John
Reply to
John
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The whole thing in any of these type of business dealings is to know more than the next person and do your homework, Today it is very easy to research parts. thirty years ago it was a good set of reference books and Thomas register. Also a complete copy of mil spec. data helped too. I make parts for multistage pumps like that. They are not a hard pump to rebuild. As you can see the price is up there. big valves are the same.
John
Reply to
John
Where you live makes an enormous difference. Around here, the only scrap dealer waaay underpays.
It can be more profitable to travel a long distance to a larger city where prices are more competitive.
But I've found it best to stay out of the game completely.
If you can't hold it at arm's length and if it won't fit in a USPS priority box, don't mess with it.
BUT -- contents of room can be enormously profitable. If you can simply abandon or give away the grunge.
Reply to
Don Lancaster
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This is a six stage boiler feed pump that will supply about1400 gal a minute at a pressure of 1500 lbs. You need to find a facility that lost its main boiler feed pump and is dead in the water. The trick is to buy that pump for scrap price and hold it to sell it as a pump or rebuild it and sell it to an in user as a spare standby system. You can't really get hurt for much if you buy it at scrap price.
John
Reply to
John
Also remember they may not always estimate correctly. And sometimes they may think it is worthwhile to break even or even lose money just so a competitor does not win the auction and decide the scrap business is worthwhile.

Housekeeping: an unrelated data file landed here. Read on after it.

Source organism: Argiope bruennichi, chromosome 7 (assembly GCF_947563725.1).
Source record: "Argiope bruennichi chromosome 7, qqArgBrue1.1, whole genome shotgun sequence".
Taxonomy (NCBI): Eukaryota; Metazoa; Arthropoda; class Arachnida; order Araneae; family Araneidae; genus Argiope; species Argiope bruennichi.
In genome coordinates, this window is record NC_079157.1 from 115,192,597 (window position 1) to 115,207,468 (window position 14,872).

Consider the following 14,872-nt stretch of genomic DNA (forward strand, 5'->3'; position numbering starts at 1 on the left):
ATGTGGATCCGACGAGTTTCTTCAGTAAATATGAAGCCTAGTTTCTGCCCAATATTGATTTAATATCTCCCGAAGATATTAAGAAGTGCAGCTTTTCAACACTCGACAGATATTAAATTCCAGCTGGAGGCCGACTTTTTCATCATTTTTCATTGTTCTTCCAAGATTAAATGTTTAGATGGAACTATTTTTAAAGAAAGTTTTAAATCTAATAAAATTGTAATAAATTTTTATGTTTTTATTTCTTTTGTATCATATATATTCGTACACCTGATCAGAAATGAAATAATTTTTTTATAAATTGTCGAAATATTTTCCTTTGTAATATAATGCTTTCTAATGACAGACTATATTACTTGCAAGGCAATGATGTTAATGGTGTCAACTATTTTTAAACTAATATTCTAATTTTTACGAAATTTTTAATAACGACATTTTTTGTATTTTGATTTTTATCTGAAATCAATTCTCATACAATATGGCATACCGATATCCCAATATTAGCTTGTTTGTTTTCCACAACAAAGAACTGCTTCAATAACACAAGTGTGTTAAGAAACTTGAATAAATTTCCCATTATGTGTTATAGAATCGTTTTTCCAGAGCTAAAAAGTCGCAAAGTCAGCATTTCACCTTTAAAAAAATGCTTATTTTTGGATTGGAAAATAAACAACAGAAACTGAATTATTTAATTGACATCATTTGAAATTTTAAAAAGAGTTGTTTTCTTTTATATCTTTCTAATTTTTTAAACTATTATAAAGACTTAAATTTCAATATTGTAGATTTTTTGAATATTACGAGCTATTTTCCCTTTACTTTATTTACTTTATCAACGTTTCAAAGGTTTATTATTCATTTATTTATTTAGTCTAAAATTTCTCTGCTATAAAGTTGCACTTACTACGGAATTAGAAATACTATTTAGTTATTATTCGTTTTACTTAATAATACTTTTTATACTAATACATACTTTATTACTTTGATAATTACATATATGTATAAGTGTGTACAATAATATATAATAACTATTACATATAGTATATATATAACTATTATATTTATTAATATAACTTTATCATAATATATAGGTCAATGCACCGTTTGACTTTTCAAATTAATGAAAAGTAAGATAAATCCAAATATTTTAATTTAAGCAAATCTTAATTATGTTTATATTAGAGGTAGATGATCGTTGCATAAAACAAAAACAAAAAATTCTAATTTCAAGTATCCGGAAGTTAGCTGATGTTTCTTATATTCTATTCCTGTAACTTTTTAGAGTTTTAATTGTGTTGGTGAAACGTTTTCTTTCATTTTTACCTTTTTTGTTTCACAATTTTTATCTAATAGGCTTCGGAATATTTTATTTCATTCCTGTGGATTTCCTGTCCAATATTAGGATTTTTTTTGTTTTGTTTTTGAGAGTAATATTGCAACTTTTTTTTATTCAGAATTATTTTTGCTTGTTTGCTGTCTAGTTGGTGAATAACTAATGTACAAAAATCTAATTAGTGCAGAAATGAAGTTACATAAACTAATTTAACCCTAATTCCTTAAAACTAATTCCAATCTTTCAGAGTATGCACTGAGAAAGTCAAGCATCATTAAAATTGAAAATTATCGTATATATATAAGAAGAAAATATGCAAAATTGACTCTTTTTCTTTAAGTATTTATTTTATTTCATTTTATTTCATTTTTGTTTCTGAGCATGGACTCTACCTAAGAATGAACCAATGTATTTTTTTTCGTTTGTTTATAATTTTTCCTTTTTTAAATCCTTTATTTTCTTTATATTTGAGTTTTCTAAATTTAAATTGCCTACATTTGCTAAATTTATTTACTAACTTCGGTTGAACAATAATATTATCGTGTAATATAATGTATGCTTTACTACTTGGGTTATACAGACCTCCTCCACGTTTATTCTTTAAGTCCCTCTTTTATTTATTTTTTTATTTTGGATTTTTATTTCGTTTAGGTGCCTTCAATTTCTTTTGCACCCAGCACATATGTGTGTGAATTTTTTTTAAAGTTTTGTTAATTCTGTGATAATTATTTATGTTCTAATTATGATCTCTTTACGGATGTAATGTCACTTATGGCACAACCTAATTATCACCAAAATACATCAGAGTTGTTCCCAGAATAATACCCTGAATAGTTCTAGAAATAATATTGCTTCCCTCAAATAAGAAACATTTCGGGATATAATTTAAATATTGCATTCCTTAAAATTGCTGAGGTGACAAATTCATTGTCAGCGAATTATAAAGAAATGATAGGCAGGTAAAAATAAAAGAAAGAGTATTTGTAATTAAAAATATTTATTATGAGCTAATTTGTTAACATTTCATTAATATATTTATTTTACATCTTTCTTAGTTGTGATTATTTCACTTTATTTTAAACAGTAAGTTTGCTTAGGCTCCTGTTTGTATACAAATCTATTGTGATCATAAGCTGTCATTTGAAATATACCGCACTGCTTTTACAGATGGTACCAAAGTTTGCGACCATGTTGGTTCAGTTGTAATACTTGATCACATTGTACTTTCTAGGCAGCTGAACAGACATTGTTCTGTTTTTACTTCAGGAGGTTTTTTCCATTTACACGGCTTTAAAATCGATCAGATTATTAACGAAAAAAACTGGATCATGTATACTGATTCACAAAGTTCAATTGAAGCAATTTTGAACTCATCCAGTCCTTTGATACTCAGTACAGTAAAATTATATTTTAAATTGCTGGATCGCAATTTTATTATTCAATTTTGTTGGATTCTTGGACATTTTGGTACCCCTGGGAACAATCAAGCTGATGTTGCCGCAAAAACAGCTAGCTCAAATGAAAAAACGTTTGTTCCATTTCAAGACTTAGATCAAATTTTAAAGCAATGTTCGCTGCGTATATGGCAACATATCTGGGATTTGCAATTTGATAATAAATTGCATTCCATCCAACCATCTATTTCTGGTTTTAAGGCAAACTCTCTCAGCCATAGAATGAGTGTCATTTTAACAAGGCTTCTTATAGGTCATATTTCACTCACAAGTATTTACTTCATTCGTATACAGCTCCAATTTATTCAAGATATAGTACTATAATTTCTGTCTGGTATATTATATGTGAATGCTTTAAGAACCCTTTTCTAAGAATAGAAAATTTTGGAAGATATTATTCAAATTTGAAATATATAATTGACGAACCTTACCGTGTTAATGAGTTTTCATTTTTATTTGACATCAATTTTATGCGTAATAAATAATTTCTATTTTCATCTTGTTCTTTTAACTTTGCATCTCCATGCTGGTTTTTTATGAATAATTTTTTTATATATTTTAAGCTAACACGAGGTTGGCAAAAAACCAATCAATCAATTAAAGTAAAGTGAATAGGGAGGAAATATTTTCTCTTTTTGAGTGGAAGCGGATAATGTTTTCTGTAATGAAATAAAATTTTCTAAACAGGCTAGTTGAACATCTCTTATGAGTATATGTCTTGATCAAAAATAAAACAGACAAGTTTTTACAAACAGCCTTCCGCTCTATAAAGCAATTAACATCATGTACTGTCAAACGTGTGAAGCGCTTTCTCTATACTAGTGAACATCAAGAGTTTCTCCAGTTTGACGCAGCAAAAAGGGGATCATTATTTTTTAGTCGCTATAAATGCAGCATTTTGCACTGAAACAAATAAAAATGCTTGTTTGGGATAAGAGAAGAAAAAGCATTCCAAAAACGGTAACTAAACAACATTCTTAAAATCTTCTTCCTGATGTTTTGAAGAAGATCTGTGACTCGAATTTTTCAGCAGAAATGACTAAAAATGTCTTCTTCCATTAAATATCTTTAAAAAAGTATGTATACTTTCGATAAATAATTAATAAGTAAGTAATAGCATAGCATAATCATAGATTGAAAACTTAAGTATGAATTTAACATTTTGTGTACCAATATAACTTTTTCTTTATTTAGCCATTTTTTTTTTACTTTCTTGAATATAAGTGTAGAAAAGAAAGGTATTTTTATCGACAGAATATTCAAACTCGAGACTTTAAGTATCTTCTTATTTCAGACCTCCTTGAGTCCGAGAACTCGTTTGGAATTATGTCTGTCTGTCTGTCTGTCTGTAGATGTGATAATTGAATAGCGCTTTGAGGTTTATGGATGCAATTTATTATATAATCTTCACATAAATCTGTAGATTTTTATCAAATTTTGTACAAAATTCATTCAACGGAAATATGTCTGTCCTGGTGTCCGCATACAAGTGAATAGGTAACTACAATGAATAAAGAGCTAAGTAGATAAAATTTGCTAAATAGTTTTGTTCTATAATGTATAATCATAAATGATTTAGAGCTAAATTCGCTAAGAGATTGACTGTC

Dan
The scappers can be a valuable resource, being friendley with them is a good idea. You have to remember that they also aquire things from thier sources other than auctions. When i had my business in chicago i had some scrappers that would bring certian items i told them i buy to my place before the went to the scale. Got a lot of good merchandise for much less than auction prices. Also scrap yards themselves are a good source, i bought a lot of stuff from scrap yards. Some of the yards i dealt with would call me when they got a load of tooling, machines, and motors. My thinking at that time was to let them do the grunt work and i would cherry pick for items i could sell quickley. When you deal with these guys remember cash is king, always pay them in cash and will love you forever.
Best Regards Tom.
Reply to
Howard Beal
In illinois you also have to pay "use tax" on equiptment that you buy for use in your business, it's the same as sales tax most of the time. Some things are exempt, ask your accountant. Tricky stuff.
Those fork lifts you bought are subject to "use tax", as is any other equiptment you did not pay sales tax on. The compresser your installing is subject to use tax if you did not pay sales tax on it when you bought it.
Best Regards Tom.
Reply to
Howard Beal
I will start looking at that stuff and perhaps bidding on smaller lots, being careful to only outbid people who seem to know what they are doing.
i
Reply to
Ignoramus27678
Hear about the grave yard that was stripped of copper and bronze the old old families had buildings with bronze doors.
The rats also broke out the stained glass in side - hundred years old - for the lead.
This kind of stuff has to stop. Stripping hospitals that are mothballed for disasters of the heavy wire. Stripping wire along railroads, phone lines and the like.
Martin
Reply to
Martin Eastburn
I had a scrap dealer pull the opposite on me.
He apparently knew I was a knowledgeable bidder based on previous auctions and lots ( a mistake on my not being invisible enough ).
So he simply outbid me on lots of interest. He did not have the faintest clue what he was bidding on.
Betting solely on my strictly holding to a msx. He thus got the item for its value plus a negligible increment.
Reply to
Don Lancaster
Good point. What I thuoght of doing, is outbidding a knowledgeable bidder, but not by a lot, getting late into the game.
i
Reply to
Ignoramus27678
snip---
Any chance you could explore the idea of *snipping* redundant information? Sure as hell is aggravating having to scroll through a hundred lines to find a paragraph or two.
Harold
Reply to
Harold & Susan Vordos